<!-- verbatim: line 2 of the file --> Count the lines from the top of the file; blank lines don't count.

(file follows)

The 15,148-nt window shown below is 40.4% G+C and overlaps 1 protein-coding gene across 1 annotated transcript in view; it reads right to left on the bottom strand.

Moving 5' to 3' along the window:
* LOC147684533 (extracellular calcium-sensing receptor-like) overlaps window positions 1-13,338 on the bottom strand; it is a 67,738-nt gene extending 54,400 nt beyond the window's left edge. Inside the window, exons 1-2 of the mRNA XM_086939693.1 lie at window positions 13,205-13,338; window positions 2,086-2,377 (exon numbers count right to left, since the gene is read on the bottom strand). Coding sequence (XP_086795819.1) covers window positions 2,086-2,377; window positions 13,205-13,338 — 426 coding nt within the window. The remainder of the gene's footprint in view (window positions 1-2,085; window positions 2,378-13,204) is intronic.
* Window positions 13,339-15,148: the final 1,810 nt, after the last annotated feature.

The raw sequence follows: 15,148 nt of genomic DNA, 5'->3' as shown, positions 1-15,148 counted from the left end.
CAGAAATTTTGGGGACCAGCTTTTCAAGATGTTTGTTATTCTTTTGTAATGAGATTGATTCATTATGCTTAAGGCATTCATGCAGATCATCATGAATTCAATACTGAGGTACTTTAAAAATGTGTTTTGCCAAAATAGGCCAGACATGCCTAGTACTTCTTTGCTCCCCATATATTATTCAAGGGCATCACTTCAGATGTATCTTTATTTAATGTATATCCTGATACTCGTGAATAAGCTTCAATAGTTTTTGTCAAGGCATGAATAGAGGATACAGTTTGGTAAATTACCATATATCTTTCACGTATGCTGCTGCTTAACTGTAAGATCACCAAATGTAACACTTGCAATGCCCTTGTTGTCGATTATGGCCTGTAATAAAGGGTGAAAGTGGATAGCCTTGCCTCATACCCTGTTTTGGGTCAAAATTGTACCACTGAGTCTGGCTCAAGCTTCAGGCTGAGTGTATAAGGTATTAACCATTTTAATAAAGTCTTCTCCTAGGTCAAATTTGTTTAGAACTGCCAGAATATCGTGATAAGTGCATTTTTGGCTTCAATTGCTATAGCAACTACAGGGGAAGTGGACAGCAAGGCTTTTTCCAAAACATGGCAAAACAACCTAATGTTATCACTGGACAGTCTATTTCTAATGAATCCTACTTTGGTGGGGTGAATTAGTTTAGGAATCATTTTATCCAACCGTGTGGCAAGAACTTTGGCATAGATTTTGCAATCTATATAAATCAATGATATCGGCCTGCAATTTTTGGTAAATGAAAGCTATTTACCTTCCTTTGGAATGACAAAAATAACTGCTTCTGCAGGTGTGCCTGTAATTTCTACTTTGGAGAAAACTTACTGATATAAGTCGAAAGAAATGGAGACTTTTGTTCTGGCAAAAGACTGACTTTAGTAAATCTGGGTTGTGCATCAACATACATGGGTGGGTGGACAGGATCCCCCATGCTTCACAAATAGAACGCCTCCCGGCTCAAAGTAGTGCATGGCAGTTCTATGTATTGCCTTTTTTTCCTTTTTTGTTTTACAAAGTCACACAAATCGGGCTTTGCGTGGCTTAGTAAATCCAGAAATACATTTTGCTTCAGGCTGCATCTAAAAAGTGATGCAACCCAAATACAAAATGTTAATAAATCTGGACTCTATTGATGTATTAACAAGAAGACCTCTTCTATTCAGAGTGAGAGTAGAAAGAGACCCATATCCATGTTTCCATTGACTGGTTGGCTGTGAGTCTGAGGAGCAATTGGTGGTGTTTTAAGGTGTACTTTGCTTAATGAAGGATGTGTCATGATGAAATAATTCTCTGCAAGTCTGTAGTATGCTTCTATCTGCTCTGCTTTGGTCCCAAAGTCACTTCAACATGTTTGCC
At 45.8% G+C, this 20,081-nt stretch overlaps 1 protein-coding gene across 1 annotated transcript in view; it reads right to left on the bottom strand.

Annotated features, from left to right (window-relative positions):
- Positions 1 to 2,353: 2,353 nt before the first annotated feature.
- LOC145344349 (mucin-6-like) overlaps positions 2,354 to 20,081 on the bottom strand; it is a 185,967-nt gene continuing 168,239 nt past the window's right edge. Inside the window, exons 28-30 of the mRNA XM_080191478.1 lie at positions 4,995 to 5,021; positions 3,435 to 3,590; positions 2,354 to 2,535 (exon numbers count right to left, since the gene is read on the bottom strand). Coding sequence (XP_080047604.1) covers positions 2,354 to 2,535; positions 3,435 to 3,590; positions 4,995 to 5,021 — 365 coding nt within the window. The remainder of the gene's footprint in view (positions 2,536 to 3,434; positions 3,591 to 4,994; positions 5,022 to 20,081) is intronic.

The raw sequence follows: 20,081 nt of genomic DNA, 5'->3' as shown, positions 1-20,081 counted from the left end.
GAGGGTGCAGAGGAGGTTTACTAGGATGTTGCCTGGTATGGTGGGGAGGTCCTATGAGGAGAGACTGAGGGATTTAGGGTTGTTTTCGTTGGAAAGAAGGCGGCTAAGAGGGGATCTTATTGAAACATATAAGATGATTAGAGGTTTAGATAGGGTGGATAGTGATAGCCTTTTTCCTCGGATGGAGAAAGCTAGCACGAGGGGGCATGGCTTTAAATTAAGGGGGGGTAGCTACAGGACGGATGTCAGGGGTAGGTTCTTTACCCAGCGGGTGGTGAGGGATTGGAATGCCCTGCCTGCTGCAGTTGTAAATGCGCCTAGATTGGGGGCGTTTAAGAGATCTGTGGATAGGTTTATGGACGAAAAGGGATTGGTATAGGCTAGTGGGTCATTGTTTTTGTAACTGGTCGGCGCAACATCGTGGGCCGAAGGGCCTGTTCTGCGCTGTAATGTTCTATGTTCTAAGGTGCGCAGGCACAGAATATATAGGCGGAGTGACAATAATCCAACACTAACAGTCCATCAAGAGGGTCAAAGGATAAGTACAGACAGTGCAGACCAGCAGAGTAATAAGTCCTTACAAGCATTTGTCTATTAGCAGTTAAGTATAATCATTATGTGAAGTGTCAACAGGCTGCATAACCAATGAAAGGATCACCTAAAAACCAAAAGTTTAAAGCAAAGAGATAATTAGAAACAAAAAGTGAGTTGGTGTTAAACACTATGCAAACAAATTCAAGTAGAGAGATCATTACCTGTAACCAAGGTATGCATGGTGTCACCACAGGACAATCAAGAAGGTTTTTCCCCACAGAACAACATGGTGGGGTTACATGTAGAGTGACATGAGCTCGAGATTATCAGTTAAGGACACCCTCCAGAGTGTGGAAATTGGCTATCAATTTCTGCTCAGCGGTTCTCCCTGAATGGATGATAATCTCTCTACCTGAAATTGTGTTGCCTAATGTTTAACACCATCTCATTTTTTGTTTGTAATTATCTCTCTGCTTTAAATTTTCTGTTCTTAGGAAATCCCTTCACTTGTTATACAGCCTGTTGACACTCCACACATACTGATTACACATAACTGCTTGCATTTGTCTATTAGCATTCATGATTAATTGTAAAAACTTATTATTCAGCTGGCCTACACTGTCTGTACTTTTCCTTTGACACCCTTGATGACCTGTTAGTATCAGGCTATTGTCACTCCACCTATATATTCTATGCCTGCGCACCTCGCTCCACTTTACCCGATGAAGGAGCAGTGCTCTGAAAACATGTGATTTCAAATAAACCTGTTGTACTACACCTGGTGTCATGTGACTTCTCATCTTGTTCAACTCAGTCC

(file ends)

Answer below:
Moving 5' to 3' along the window: